News / Science & Technology

Ghana’s Home-Grown Space Program Takes Off

Students use a balloon to launch Deployable CanSat, a soda-can sized model of a satellite, All Nations University, Koforidua, Ghana, May 15, 2013.
Students use a balloon to launch Deployable CanSat, a soda-can sized model of a satellite, All Nations University, Koforidua, Ghana, May 15, 2013.
In a small laboratory on the ground floor of a university 80 kilometers north of Accra, students practice counting down for the launch of their model satellite.
 
Later that same afternoon, the so-called CanSat, which is scarcely larger than a can of Coke, climbed nearly 200 meters into the overcast mid-May sky. While successfully launching the miniature device is but a small step toward establishing Ghana's foothold in the heavens, nearby posters of Japanese and American spacecraft on the lab’s lime green walls suggest the true size of the students’ ambitions.
 
Students prepare to launch a soda-can sized satellite, at All Nations University, Koforidua, Ghana, May 15, 2013.Students prepare to launch a soda-can sized satellite, at All Nations University, Koforidua, Ghana, May 15, 2013.
x
Students prepare to launch a soda-can sized satellite, at All Nations University, Koforidua, Ghana, May 15, 2013.
Students prepare to launch a soda-can sized satellite, at All Nations University, Koforidua, Ghana, May 15, 2013.
Their dream of putting large-scale satellites into orbit is shared by Ghana’s government, which launched a national space program just over a year ago. But unlike African countries such as Nigeria that have received foreign help in developing satellites, Ghana is taking a home-grown approach.
 
Officials hope to have an observational satellite in orbit within five years. In order to ensure a strong program over the long term, they need to educate more students with a passion for space.
 
That’s why the head of the national space agency, Dr. Prosper Kofi Ashilevi, attended the launch of the model satellite, held on the campus of All Nations University in the town of Koforidua.
 
“One of our core businesses is to develop a human resource base for the space industry," he said. "If an education institution like this, a private institution like All Nations, has taken that bold step to go and do this — to train undergraduates, to train non-scientists for the industry — you know it’s very much welcome. Because we need the base, the human resource base, to go higher up.”
 
Students at All Nations spent several months working on the model satellite, coming into the lab after class and sometimes staying until just before dawn.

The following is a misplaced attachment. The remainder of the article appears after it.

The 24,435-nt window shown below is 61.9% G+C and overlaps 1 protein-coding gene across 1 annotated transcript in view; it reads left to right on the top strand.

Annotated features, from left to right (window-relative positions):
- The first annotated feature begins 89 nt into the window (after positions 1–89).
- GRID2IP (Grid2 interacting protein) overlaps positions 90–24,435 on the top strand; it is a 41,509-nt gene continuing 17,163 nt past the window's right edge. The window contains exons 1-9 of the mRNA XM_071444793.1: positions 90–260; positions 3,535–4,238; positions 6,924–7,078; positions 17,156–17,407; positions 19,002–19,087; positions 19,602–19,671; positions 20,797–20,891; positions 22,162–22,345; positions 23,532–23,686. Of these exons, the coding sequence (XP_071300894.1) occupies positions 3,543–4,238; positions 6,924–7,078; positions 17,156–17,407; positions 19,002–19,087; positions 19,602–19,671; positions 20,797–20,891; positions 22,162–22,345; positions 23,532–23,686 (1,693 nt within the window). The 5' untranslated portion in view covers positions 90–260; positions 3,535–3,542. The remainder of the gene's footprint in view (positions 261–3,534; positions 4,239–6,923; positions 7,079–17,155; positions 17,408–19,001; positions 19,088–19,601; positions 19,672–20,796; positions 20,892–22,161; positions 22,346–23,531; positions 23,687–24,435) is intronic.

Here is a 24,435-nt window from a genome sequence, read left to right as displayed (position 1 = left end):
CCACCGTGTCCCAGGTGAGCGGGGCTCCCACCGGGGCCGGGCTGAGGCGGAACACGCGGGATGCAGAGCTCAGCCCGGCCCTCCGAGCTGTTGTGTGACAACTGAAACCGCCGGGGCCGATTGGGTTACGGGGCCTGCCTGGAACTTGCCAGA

Though they initially hoped to launch the model satellite using a rocket, they were unable to get permission to import one. So instead, at just after 1 p.m. on launch day, they attached the CanSat to a bright yellow balloon, hoisting it up into the air using rope and letting it slowly fall down to earth with the help of a parachute, achieving a maximum height of 165 meters.
 
While only one of the two launch attempts was successful, the satellite did collect readable data, accomplishing the group's primary objective. As a cheering crowd looked on, the director of the lab read out temperature and air pressure readings and projected images taken by CanSat on a screen.
 
Aiding development

While some question Ghana's need for satellite technology and a space program — especially as data collected from satellites can be purchased from countries and agencies already using the technology — government officials emphasize satellite technology's ability to aid in predicting weather and natural disasters, and in monitoring natural resources.
 
Aaron Yankey, the 26-year-old systems engineer on the project, said he was glad to be part of something that could aid in the country’s development.
 
“The world is becoming more unstable — global warming and all that — so we need more sophisticated systems to monitor and predict things," he said. "I think it is very important for Ghana because Ghana is in a strategic point, economically and geopolitically, within the region. We need such things to be able to compete.”
 
But Samuel Donkor, president of All Nations University, says he has been questioned repeatedly on why he supports the program for students, which has so far cost the university $50,000.
 
“Why should we be thinking about going into space when we have basic fundamental issues with the economy and standard of living? These are some of the questions they ask," he said. "They wonder why anybody would even think of it when we can’t get a stable power supply in the country."
 
Despite the skepticism, he says the university will continue to support the satellite program.
 
Students say they hope to cast CanSat into orbit within two years.

You May Like

Video VOA Reporter Tours Devastated Peshawar School

Islamist militants wearing military uniforms and strapped with explosives attacked a military run school Tuesday in the northwestern Pakistani city of Peshawar. At least 141 people were killed in the horrific attack, most of them young students. More